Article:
20312462Author: William Ritter

Publisher: Algonquin Young Readers

Series: N/A

Genre: Young Adult, Historical Fiction, Mystery, Fantasy

Release Date: September 16, 2014

Format: eArc from Net Galley

Newly arrived in New Fiddleham, New England, 1892, and in need of a job, Abigail Rook meets R. F. Jackaby, an investigator of the unexplained with a keen eye for the extraordinary–including the ability to see supernatural beings. Abigail has a gift for noticing ordinary but important details, which makes her perfect for the position of Jackaby’s assistant. On her first day, Abigail finds herself in the midst of a thrilling case: A serial killer is on the loose. The police are convinced it’s an ordinary villain, but Jackaby is certain it’s a nonhuman creature, whose existence the police–with the exception of a handsome young detective named Charlie Cane–deny. {goodreads.com}

Purchase: {Barnes&Noble} {Amazon}

My Review:

*Note: I received this as eArc from Net Galley

“Marlowe is a good man and a competent detective, but he notices what anyone would notice: the extraordinary. He spots bloodstains and mad men in red

pajamas. I see the things more extraordinary still, the things no one else sees. But you– you notice mailboxes and wastebaskets and …and people. One who can

see the ordinary is extraordinary indeed, Abigail Rook.”

With this quote I knew I was hooked. I absolutely love a story where the characters recognize each other’s strengths and weaknesses, and instead of exploiting the strengths/weaknesses they praise them. This is especially extraordinary because Jackaby is saying this about Abigail, a woman. A woman who is living in the 19th century, where women are rarely praised for their intellect, and never for their detecting ability.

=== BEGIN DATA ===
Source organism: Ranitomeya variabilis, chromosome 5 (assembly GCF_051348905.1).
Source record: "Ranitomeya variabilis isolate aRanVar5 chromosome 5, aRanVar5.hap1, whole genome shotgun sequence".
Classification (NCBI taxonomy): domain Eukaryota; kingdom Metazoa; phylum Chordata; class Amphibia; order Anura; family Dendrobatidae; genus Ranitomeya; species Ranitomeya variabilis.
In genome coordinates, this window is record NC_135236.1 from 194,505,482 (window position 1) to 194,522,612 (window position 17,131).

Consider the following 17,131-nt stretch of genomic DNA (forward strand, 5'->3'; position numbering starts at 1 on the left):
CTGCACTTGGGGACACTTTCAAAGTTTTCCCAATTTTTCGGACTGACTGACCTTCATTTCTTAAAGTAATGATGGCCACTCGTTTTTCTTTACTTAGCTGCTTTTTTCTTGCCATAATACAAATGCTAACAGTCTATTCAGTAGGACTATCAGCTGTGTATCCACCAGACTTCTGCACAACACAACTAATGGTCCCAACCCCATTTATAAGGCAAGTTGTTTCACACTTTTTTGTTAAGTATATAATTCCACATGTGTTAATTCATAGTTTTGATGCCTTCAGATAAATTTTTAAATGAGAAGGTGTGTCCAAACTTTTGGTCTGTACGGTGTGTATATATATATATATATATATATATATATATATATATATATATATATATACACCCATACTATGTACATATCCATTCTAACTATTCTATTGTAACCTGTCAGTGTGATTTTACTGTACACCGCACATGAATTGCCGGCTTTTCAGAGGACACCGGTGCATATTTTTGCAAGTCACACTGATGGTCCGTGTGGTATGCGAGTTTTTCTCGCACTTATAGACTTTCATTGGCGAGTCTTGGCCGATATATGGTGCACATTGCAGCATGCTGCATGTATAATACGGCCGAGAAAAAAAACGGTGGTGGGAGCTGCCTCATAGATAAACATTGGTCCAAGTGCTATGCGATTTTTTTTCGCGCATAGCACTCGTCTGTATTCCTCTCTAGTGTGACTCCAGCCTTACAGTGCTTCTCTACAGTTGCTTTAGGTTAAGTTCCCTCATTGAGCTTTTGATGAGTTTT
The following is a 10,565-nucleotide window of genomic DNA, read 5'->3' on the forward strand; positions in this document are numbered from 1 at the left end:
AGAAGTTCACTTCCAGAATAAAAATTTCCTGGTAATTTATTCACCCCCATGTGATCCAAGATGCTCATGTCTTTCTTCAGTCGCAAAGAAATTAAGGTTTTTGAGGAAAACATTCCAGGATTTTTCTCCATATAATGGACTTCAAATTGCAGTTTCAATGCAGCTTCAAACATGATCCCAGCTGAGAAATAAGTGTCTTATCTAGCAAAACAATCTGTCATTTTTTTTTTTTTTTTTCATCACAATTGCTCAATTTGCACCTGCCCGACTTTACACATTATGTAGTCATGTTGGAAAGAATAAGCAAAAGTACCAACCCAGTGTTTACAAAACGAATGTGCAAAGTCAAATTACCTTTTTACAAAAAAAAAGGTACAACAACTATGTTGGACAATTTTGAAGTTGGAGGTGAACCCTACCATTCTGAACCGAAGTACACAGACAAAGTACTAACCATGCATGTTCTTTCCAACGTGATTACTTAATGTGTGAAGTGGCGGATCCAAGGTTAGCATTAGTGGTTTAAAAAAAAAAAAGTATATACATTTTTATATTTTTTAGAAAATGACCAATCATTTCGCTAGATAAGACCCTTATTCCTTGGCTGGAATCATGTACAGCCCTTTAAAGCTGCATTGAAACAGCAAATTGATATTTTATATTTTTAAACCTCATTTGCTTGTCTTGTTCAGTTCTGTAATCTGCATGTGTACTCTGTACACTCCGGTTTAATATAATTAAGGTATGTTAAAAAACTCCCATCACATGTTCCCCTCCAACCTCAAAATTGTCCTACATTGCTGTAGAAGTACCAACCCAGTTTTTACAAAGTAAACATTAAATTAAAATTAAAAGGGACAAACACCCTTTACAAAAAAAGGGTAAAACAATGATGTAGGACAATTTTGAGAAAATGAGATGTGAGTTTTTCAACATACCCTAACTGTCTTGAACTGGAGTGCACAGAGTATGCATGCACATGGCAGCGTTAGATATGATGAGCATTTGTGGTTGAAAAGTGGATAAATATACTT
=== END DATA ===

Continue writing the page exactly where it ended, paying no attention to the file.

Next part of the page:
In that regard this story reminds me of the Mary Russell series by Laurie R. King. Abigail is just as strong as Mary, and like Mary she is also an amateur sleuth who is being tutored by an awfully unique man. Jackaby, is very unique indeed. Jackaby is very much a genius scatter-brain who expects everyone else to understand how he thinks. The perfect example is that he catalogs his library by the items aura color, not title or subject, but aura color! How could he possibly expect a layman to understand or even comprehend/see this? However, Abigail takes this in stride and goes with it, and makes a very successful partnership with Jackaby.

The story is very compelling and full of mystery.

“Monsters are easy, Miss Rook. They’re monsters. But a monster in a suit? That’s basically just a wicked man, and a wicked man is a more dangerous thing by far.”

I figured out who the culprit was almost right away, but that is only because as the reader I could see more of the big picture, which I think is what William Ritter wants you to do. However, I was completely thrown by several of the other outcomes within the mystery. I also loved that each chapter was prefaced as if it was an entry in a report, or a journal. I thought that it was a great touch that Ritter chose to eliminate chapter 13 stating that:

“By the request of my employer, the contents of chapter thirteen have been omitted. -Abigail Rook”

This was such a great touch! I can only assume 13 was left out because it is an auspicious number, which would play right in to Jackaby’s personality.
Overall, this was a magnificent story that would not only be loved by Young Adult genre lovers, but by those that love a good historical mystery.



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